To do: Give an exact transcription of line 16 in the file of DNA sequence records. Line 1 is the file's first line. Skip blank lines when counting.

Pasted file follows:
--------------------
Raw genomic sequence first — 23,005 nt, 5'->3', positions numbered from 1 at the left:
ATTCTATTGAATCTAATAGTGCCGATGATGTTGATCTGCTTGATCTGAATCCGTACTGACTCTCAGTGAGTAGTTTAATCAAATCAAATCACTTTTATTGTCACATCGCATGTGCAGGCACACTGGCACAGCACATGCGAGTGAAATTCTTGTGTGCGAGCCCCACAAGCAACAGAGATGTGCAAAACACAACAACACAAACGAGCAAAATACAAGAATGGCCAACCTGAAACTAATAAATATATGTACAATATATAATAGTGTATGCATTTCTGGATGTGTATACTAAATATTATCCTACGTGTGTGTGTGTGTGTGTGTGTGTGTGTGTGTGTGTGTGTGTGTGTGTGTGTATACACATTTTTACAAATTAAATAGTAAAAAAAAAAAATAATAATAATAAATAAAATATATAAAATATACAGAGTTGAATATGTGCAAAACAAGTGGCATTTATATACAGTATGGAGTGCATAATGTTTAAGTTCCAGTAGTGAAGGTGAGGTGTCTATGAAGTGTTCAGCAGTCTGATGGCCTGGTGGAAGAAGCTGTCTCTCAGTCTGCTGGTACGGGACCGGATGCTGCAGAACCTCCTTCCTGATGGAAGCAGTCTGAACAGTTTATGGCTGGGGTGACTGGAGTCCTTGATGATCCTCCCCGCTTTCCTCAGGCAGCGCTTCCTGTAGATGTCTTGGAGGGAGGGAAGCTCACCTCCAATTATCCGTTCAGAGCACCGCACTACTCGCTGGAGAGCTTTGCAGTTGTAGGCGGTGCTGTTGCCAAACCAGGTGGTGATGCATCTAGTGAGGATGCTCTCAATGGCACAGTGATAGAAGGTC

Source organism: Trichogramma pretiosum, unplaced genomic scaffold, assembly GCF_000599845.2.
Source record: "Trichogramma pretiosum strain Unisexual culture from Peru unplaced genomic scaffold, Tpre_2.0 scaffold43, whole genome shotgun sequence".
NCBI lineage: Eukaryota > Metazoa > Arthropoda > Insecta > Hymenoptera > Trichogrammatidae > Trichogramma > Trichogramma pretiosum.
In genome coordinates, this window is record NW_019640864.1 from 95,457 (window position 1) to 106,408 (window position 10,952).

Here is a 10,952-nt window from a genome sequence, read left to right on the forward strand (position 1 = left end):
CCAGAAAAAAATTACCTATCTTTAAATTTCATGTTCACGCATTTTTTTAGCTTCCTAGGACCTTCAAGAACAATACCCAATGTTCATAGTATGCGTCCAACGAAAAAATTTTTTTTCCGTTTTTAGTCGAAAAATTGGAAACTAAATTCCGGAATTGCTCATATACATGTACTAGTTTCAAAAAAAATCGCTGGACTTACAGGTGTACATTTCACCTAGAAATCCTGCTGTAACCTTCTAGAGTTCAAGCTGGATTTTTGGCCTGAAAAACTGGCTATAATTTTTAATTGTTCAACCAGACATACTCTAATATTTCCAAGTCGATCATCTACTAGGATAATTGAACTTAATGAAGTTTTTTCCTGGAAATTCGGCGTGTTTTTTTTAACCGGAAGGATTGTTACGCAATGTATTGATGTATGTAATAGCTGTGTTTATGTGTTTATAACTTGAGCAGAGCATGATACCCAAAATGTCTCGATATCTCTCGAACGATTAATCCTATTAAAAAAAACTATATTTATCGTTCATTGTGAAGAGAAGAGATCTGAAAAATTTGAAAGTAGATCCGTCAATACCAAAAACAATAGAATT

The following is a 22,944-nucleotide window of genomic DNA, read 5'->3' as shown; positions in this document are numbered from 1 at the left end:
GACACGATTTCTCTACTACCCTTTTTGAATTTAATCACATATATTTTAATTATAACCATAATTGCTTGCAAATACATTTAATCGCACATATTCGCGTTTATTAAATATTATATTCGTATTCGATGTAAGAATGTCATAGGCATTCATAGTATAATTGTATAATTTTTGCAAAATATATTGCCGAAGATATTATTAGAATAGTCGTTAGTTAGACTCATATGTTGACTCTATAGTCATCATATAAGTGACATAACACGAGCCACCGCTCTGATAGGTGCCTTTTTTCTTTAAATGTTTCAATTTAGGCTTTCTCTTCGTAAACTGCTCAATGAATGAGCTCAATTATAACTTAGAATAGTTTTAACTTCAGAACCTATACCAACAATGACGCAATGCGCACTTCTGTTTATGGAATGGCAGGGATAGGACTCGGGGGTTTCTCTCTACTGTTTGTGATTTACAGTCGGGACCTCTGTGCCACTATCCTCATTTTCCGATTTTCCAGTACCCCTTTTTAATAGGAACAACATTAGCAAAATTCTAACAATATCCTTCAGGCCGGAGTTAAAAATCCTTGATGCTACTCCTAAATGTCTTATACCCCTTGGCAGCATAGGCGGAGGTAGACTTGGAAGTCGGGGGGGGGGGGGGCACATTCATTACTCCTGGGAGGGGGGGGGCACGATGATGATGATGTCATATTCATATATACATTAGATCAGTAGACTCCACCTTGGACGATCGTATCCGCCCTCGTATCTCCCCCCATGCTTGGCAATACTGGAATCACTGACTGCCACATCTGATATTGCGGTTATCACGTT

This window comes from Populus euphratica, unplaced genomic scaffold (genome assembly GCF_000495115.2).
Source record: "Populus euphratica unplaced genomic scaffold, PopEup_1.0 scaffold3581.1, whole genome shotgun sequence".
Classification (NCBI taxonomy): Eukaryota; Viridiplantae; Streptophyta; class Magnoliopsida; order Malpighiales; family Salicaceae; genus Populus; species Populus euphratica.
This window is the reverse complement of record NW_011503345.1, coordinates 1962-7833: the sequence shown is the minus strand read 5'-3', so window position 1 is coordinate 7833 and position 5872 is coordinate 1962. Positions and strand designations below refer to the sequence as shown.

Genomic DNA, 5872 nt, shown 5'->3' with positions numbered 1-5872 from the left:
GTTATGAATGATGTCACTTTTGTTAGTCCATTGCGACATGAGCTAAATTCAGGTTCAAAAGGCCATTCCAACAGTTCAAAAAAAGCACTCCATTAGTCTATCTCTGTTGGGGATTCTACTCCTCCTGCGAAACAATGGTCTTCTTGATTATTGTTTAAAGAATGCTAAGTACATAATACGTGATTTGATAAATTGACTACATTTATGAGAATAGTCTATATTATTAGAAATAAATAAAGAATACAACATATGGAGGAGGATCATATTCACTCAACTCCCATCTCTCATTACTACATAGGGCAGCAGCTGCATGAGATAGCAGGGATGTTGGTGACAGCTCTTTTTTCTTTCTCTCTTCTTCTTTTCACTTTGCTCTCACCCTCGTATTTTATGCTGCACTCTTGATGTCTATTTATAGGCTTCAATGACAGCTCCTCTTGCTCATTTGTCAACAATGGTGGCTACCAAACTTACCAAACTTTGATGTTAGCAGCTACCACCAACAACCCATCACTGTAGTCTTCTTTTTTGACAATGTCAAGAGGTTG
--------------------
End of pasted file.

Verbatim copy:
GTTATGAATGATGTCACTTTTGTTAGTCCATTGCGACATGAGCTAAATTCAGGTTCAAAAGGCCATTCCAACAGTTCAAAAAAAGCACTCCATTAGTCTATCTCTGTTGGGGATTCTACTCCTCCTGCGAAACAATGGTCTTCTTGATTATTGTTTAAAGAATGCTAAGTACATAATACGTGATTTGATAAATTGACTACATTTATGAGAATAGTCTATATTATTAGAAATAAATAAAGAATACAACATATGGAGGAGGATCATATTCACTCAACTCCCATCTCTCATTACTACATAGGGCAGCAGCTGCATGAGATAGCAGGGATGTTGGTGACAGCTCTTTTTTCTTTCTCTCTTCTTCTTTTCACTTTGCTCTCACCCTCGTATTTTATGCTGCACTCTTGATGTCTATTTATAGGCTTCAATGACAGCTCCTCTTGCTCATTTGTCAACAATGGTGGCTACCAAACTTACCAAACTTTGATGTTAGCAGCTACCACCAACAACCCATCACTGTAGTCTTCTTTTTTGACAATGTCAAGAGGTTG